I thought that this commercial was really cool (albeit, a bit creepy). I am a big band of the Beatles and John Lennon, so it made it even more awesome to hear how they used different vocal clips to create the desired message.
In regards to intertextuality, I think that vertical intertextuality was most important for the message is to be received effectively.
Vertical Intertextuality: My prior knowledge of the Beatles and John Lennon himself was important. The knowledge of John Lennon’s political activist history was helpful in identifying with the product. Lennon fought for love, peace, and the unity of the human race, so I can attach those ideals to the concept behind giving computers to children in Africa – in order to support equal opportunity and help those in need. And, knowing Lennon’s song “Imagine” helped me connect the values present in the lyrics to the product as well (harmony, peace, etc.) Without this information, the viewer may not possess the tools to receive the message properly, which would ultimately make the ad unsuccessful.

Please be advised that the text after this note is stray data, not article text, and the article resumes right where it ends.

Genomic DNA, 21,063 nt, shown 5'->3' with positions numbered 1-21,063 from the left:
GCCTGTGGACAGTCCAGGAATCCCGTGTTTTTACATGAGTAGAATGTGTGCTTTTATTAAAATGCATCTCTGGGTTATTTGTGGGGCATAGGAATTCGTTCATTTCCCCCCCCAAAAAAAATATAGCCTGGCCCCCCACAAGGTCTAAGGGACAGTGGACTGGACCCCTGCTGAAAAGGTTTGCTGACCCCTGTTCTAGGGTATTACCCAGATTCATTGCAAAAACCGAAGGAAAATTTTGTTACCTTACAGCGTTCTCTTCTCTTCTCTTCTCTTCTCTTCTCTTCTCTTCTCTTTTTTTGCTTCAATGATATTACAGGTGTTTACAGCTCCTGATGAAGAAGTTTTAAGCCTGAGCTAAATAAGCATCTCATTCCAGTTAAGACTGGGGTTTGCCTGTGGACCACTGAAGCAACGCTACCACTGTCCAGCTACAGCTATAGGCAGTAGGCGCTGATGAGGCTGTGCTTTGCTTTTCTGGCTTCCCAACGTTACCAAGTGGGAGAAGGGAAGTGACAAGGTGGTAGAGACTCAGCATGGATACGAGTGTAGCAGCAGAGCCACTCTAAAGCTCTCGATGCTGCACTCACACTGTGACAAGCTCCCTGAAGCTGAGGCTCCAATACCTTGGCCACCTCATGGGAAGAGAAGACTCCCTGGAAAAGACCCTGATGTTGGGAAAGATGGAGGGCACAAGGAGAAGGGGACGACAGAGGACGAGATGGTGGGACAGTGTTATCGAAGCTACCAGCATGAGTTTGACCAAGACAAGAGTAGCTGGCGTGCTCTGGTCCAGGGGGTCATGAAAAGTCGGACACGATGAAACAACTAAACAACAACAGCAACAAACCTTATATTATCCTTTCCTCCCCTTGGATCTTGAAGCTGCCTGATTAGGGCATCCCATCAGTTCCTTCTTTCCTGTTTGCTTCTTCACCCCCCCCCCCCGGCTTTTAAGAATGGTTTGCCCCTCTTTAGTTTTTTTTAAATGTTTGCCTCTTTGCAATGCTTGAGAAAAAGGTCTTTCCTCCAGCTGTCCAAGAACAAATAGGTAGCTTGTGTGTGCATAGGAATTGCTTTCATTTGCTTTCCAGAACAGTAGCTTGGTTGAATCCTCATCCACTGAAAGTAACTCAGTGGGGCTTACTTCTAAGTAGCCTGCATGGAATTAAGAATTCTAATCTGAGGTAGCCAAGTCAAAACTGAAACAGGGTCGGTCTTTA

Horizontal Intertextuality: The only horizontal intertextuality that really jumped at me was my previous experience with celebrity-endorsed charities/products, like those for St. Jude Children’s Research Hospital. For me, this gave the ad credibility because it to was being endorsed by a celebrity.
Overall, this ad relies heavily on intertextuality to successfully convey its message, without it people would be unaware that the information it was trying to communicate. I like this ad though, although using the voice of a deceased artist could be considered a bit distasteful, I thought it was pretty clever. John Lennon probablly would have supported the product personally if he was alive today.